The video above features Xbox boss Phil Spencer and goes to great pains to assure gamers that the era of video games consoles is not over, and that Project xCloud is meant for people who either don't own a console or just want to play on the move.
The rumours of the next Xbox console offering a stream device alternative seem to be more likely now with this new service beginning public trials in 2019.
Project xCloud was officially revealed on Microsoft's blog.
Microsoft already has increased datacenter bandwith and is working on new ways of video coding and decoding for the coming service, officials said.
Microsoft today revealed Project xCloud, a game streaming service that would bring the company's games to multiple devices, including mobile. Let us know in the comments.
But cloud gaming has not enjoyed as much success as other applications have in moving to the cloud. To that end, Microsoft is making it as easy as possible for Xbox One game developers to adapt their content for Project xCloud with no additional effort.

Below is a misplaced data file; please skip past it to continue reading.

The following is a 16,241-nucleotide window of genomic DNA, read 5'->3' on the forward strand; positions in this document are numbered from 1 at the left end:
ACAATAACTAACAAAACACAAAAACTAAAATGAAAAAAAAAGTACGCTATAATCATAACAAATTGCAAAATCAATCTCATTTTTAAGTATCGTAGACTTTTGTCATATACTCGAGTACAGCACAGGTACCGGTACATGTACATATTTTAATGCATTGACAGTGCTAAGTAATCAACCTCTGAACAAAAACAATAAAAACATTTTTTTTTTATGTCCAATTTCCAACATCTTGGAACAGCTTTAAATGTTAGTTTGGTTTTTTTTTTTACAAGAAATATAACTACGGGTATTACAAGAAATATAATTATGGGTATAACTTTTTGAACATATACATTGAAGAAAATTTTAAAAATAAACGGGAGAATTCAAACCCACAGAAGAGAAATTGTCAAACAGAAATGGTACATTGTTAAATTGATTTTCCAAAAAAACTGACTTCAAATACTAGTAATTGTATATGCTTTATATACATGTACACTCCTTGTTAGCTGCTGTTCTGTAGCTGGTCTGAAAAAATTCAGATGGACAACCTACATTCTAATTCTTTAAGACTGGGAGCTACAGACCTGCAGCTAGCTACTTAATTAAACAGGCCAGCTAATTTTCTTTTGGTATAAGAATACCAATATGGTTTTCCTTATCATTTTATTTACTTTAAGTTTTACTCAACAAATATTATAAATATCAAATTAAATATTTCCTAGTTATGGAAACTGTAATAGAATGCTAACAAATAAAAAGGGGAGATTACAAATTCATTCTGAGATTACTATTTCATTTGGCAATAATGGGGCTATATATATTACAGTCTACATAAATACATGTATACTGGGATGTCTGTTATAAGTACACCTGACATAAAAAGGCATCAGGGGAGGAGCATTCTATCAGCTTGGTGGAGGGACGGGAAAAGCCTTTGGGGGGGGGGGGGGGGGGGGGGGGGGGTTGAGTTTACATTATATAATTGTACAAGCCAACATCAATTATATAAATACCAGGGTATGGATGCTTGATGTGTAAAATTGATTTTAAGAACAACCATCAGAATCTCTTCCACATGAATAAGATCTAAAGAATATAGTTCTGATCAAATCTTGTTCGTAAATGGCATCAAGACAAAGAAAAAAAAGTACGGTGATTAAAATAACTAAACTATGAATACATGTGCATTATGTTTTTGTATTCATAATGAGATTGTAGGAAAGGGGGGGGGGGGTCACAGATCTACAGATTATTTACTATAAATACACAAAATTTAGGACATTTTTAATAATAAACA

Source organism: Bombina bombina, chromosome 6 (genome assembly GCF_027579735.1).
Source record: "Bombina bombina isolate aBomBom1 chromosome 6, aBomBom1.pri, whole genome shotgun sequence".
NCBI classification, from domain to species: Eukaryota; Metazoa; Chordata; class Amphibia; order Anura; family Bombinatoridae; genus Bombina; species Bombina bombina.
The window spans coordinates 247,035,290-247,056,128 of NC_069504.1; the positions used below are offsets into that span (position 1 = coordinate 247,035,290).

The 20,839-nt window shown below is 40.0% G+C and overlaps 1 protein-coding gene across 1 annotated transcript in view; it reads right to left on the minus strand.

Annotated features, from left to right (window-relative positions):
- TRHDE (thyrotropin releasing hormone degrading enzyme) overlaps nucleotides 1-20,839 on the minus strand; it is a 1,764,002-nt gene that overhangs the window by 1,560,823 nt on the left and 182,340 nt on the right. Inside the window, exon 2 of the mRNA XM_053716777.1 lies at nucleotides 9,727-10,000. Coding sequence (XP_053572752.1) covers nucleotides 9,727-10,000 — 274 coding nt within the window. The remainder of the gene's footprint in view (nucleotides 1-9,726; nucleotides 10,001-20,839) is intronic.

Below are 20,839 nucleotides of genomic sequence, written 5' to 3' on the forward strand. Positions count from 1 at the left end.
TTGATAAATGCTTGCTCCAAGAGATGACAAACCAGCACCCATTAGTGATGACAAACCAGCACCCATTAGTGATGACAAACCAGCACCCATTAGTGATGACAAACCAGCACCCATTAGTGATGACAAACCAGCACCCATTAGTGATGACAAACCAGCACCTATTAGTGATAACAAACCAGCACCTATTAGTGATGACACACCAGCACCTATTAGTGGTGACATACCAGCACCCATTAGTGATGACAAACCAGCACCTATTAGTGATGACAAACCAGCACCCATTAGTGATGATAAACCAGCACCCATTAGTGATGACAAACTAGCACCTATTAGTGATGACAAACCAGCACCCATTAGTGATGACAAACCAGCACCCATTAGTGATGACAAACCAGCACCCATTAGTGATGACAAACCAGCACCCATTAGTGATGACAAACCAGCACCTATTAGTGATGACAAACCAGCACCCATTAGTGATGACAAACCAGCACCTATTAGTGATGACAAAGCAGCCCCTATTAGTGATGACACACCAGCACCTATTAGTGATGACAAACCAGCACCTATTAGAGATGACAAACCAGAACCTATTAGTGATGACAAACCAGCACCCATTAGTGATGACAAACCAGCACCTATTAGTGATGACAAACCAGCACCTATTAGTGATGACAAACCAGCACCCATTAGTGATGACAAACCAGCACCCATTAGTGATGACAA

Microsoft is well aware that a lot of consumers don't have a fast Internet connection today, and that's why the Redmond giant is now experimenting with some unique things to improve latency on average connections.
Microsoft said it's privately testing Project xCloud on smartphones and tablets now.
You'll be able to play those games using an Xbox controller connected via Bluetooth, or by using a touchscreen overlay. Project xCloud will have the capability to make game streaming possible on 4G networks and. push against the outer limits of what's possible on 5G networks. In addition to solving latency, other important considerations are supporting the graphical fidelity and framerates that preserve the artist's original intentions, and the type of input a player has available. The company promises a console-like experience on all devices.
Microsoft has announced that it has datacenters in 54 regions that should support 140 countries around the world.